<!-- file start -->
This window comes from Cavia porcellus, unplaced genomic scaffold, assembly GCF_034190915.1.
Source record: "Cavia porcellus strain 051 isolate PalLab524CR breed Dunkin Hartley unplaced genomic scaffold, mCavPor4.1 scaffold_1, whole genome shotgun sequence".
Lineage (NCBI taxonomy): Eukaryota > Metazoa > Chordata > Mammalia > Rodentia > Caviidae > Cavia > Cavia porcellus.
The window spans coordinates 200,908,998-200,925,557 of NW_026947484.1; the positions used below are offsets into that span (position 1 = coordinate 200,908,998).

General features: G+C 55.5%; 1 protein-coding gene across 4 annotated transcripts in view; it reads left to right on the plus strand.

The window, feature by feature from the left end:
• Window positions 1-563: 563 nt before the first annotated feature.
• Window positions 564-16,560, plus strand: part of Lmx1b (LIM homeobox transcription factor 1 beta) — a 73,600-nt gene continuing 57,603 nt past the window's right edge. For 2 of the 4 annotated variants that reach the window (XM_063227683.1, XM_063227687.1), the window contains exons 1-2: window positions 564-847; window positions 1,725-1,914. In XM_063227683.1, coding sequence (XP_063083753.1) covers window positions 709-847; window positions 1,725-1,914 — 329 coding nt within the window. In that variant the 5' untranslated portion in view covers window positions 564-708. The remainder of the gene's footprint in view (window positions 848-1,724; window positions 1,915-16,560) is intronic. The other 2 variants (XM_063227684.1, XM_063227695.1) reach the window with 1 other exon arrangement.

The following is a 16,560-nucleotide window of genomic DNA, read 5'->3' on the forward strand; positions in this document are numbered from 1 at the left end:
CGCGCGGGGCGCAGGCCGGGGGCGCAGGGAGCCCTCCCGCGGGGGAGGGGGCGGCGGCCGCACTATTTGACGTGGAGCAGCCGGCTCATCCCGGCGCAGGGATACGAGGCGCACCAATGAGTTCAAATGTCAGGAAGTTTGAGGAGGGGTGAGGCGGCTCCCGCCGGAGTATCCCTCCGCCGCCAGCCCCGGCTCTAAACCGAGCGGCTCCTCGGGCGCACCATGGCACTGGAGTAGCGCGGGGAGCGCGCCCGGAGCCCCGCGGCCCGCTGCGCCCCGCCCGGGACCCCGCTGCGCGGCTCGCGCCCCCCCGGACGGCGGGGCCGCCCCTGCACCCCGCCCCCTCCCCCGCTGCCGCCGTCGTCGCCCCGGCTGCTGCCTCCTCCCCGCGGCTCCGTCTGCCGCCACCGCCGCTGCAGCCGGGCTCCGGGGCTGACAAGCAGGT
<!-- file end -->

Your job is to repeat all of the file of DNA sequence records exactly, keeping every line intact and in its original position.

This window comes from Cavia porcellus, unplaced genomic scaffold, assembly GCF_034190915.1.
Source record: "Cavia porcellus strain 051 isolate PalLab524CR breed Dunkin Hartley unplaced genomic scaffold, mCavPor4.1 scaffold_1, whole genome shotgun sequence".
Lineage (NCBI taxonomy): Eukaryota > Metazoa > Chordata > Mammalia > Rodentia > Caviidae > Cavia > Cavia porcellus.
The window spans coordinates 200,908,998-200,925,557 of NW_026947484.1; the positions used below are offsets into that span (position 1 = coordinate 200,908,998).

General features: G+C 55.5%; 1 protein-coding gene across 4 annotated transcripts in view; it reads left to right on the plus strand.

The window, feature by feature from the left end:
• Window positions 1-563: 563 nt before the first annotated feature.
• Window positions 564-16,560, plus strand: part of Lmx1b (LIM homeobox transcription factor 1 beta) — a 73,600-nt gene continuing 57,603 nt past the window's right edge. For 2 of the 4 annotated variants that reach the window (XM_063227683.1, XM_063227687.1), the window contains exons 1-2: window positions 564-847; window positions 1,725-1,914. In XM_063227683.1, coding sequence (XP_063083753.1) covers window positions 709-847; window positions 1,725-1,914 — 329 coding nt within the window. In that variant the 5' untranslated portion in view covers window positions 564-708. The remainder of the gene's footprint in view (window positions 848-1,724; window positions 1,915-16,560) is intronic. The other 2 variants (XM_063227684.1, XM_063227695.1) reach the window with 1 other exon arrangement.

The following is a 16,560-nucleotide window of genomic DNA, read 5'->3' on the forward strand; positions in this document are numbered from 1 at the left end:
CGCGCGGGGCGCAGGCCGGGGGCGCAGGGAGCCCTCCCGCGGGGGAGGGGGCGGCGGCCGCACTATTTGACGTGGAGCAGCCGGCTCATCCCGGCGCAGGGATACGAGGCGCACCAATGAGTTCAAATGTCAGGAAGTTTGAGGAGGGGTGAGGCGGCTCCCGCCGGAGTATCCCTCCGCCGCCAGCCCCGGCTCTAAACCGAGCGGCTCCTCGGGCGCACCATGGCACTGGAGTAGCGCGGGGAGCGCGCCCGGAGCCCCGCGGCCCGCTGCGCCCCGCCCGGGACCCCGCTGCGCGGCTCGCGCCCCCCCGGACGGCGGGGCCGCCCCTGCACCCCGCCCCCTCCCCCGCTGCCGCCGTCGTCGCCCCGGCTGCTGCCTCCTCCCCGCGGCTCCGTCTGCCGCCACCGCCGCTGCAGCCGGGCTCCGGGGCTGACAAGCAGGT